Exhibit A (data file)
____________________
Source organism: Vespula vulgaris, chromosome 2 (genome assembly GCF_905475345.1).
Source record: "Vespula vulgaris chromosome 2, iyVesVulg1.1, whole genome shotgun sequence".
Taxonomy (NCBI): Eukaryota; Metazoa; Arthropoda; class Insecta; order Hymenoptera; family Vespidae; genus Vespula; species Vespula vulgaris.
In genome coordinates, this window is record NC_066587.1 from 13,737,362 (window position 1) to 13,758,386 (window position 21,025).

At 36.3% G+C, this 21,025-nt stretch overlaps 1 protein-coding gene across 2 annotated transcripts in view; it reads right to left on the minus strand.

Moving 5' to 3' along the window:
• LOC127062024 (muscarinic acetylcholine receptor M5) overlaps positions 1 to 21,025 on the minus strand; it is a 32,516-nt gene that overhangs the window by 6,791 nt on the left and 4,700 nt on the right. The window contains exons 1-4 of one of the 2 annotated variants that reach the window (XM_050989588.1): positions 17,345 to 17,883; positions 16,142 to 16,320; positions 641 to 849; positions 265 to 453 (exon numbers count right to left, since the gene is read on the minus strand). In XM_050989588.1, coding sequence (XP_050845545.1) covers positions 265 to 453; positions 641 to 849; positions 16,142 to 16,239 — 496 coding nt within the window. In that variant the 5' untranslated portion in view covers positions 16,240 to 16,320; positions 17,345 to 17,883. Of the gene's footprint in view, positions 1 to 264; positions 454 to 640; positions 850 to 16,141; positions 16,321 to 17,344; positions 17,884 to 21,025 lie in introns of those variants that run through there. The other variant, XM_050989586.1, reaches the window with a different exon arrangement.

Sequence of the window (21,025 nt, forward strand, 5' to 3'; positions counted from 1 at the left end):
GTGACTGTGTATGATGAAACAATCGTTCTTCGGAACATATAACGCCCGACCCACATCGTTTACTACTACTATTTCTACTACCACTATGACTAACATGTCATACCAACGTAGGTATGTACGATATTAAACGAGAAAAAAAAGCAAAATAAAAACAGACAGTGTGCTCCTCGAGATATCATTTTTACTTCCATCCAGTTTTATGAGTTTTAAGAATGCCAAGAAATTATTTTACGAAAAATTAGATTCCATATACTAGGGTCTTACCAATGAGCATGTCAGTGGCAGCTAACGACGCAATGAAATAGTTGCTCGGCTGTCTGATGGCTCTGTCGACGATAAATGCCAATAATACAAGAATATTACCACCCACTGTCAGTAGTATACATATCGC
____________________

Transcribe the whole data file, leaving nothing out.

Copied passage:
Source organism: Vespula vulgaris, chromosome 2 (genome assembly GCF_905475345.1).
Source record: "Vespula vulgaris chromosome 2, iyVesVulg1.1, whole genome shotgun sequence".
Taxonomy (NCBI): Eukaryota; Metazoa; Arthropoda; class Insecta; order Hymenoptera; family Vespidae; genus Vespula; species Vespula vulgaris.
In genome coordinates, this window is record NC_066587.1 from 13,737,362 (window position 1) to 13,758,386 (window position 21,025).

At 36.3% G+C, this 21,025-nt stretch overlaps 1 protein-coding gene across 2 annotated transcripts in view; it reads right to left on the minus strand.

Moving 5' to 3' along the window:
• LOC127062024 (muscarinic acetylcholine receptor M5) overlaps positions 1 to 21,025 on the minus strand; it is a 32,516-nt gene that overhangs the window by 6,791 nt on the left and 4,700 nt on the right. The window contains exons 1-4 of one of the 2 annotated variants that reach the window (XM_050989588.1): positions 17,345 to 17,883; positions 16,142 to 16,320; positions 641 to 849; positions 265 to 453 (exon numbers count right to left, since the gene is read on the minus strand). In XM_050989588.1, coding sequence (XP_050845545.1) covers positions 265 to 453; positions 641 to 849; positions 16,142 to 16,239 — 496 coding nt within the window. In that variant the 5' untranslated portion in view covers positions 16,240 to 16,320; positions 17,345 to 17,883. Of the gene's footprint in view, positions 1 to 264; positions 454 to 640; positions 850 to 16,141; positions 16,321 to 17,344; positions 17,884 to 21,025 lie in introns of those variants that run through there. The other variant, XM_050989586.1, reaches the window with a different exon arrangement.

Sequence of the window (21,025 nt, forward strand, 5' to 3'; positions counted from 1 at the left end):
GTGACTGTGTATGATGAAACAATCGTTCTTCGGAACATATAACGCCCGACCCACATCGTTTACTACTACTATTTCTACTACCACTATGACTAACATGTCATACCAACGTAGGTATGTACGATATTAAACGAGAAAAAAAAGCAAAATAAAAACAGACAGTGTGCTCCTCGAGATATCATTTTTACTTCCATCCAGTTTTATGAGTTTTAAGAATGCCAAGAAATTATTTTACGAAAAATTAGATTCCATATACTAGGGTCTTACCAATGAGCATGTCAGTGGCAGCTAACGACGCAATGAAATAGTTGCTCGGCTGTCTGATGGCTCTGTCGACGATAAATGCCAATAATACAAGAATATTACCACCCACTGTCAGTAGTATACATATCGC